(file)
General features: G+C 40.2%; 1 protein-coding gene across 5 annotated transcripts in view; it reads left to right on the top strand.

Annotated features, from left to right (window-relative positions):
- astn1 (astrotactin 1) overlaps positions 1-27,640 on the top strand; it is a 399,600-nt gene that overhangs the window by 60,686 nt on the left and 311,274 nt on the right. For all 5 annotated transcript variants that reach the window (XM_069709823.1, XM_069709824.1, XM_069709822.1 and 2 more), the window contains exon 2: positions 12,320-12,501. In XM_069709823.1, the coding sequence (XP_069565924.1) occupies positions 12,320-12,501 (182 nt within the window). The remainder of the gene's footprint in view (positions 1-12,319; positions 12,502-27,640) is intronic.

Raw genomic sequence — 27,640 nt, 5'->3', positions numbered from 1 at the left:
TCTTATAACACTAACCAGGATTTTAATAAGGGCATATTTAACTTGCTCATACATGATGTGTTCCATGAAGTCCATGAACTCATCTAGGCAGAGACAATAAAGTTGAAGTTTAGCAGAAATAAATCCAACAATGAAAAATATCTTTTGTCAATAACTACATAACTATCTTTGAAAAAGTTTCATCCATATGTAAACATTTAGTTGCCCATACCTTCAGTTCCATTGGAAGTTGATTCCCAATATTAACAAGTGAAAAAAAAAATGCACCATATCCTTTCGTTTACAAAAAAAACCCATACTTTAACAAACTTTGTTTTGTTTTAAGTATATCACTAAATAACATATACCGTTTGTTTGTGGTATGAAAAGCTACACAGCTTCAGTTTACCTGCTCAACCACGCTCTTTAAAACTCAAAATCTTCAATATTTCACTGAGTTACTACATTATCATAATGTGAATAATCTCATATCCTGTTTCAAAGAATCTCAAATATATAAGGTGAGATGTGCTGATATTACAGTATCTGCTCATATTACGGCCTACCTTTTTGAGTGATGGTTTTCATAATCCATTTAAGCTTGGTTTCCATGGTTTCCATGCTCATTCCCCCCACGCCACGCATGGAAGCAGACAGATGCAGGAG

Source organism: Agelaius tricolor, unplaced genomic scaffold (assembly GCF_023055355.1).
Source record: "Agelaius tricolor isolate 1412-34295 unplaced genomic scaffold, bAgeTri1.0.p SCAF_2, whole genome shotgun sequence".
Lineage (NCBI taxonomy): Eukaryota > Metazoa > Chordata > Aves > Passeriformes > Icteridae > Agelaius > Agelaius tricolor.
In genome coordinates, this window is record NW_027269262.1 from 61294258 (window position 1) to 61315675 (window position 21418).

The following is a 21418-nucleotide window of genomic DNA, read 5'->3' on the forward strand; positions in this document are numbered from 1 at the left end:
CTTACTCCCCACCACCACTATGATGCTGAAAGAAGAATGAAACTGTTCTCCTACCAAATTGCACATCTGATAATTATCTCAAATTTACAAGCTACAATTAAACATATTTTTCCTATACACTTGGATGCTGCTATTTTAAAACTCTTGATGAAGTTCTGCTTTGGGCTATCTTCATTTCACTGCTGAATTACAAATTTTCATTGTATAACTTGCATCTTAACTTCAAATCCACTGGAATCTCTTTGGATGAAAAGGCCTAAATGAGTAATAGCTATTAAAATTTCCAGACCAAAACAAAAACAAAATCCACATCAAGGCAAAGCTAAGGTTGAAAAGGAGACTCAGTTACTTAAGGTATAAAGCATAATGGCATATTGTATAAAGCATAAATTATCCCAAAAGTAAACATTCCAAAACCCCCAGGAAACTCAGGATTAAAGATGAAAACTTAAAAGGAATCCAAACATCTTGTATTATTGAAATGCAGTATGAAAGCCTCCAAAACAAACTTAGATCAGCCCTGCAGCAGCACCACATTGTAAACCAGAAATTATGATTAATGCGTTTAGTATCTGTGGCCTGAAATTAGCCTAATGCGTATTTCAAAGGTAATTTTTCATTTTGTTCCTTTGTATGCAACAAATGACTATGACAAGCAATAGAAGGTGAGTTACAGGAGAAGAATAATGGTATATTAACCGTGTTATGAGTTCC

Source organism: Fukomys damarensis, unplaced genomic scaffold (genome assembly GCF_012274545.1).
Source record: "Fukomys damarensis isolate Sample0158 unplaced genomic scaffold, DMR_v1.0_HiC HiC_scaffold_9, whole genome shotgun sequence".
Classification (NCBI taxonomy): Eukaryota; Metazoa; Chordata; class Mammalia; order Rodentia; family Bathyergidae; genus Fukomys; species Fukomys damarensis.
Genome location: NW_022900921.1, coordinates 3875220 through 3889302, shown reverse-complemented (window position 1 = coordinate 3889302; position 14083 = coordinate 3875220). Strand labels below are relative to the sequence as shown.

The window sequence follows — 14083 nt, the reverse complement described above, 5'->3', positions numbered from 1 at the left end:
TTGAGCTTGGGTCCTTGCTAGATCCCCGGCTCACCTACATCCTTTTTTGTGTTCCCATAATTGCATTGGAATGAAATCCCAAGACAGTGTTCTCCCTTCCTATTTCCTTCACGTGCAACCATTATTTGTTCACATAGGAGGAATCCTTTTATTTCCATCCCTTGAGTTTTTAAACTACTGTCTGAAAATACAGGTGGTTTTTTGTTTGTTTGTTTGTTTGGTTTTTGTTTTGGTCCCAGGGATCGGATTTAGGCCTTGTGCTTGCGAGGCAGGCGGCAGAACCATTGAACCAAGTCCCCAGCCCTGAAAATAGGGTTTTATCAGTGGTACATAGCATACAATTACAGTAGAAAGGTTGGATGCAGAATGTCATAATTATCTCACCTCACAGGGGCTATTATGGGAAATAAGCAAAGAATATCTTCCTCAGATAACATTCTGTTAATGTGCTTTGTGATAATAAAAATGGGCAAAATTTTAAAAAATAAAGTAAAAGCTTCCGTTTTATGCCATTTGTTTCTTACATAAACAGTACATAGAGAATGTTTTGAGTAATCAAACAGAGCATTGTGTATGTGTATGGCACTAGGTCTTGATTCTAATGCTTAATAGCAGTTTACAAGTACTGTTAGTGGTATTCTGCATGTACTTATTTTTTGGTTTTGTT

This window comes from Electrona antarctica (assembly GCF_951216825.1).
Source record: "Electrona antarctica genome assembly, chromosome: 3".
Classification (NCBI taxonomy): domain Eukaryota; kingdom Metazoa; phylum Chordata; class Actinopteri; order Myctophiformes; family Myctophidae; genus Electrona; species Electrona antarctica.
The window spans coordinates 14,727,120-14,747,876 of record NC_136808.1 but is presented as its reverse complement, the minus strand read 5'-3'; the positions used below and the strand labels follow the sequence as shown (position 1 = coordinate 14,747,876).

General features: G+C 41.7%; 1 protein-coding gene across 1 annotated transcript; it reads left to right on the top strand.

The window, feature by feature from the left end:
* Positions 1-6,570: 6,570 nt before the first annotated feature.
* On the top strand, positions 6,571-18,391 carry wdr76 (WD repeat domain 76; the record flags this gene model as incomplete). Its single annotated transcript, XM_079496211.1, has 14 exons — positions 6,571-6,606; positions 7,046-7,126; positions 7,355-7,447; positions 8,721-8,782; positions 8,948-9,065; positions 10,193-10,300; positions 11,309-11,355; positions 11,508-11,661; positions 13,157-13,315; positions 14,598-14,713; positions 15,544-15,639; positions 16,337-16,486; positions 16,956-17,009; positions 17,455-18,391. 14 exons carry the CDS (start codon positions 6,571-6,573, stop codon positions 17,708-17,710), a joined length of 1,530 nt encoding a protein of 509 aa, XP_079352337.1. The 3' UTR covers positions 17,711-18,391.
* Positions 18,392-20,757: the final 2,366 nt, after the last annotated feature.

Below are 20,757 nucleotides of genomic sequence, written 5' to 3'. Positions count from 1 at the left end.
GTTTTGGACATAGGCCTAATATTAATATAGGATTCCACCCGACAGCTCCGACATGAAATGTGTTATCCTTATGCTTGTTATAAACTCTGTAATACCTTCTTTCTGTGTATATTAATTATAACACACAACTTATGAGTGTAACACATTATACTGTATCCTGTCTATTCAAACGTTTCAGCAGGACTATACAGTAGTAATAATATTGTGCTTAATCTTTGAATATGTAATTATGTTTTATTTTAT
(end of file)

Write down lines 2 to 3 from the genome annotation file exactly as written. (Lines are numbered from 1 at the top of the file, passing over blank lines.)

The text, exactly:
Annotated features, from left to right (window-relative positions):
- astn1 (astrotactin 1) overlaps positions 1-27,640 on the top strand; it is a 399,600-nt gene that overhangs the window by 60,686 nt on the left and 311,274 nt on the right. For all 5 annotated transcript variants that reach the window (XM_069709823.1, XM_069709824.1, XM_069709822.1 and 2 more), the window contains exon 2: positions 12,320-12,501. In XM_069709823.1, the coding sequence (XP_069565924.1) occupies positions 12,320-12,501 (182 nt within the window). The remainder of the gene's footprint in view (positions 1-12,319; positions 12,502-27,640) is intronic.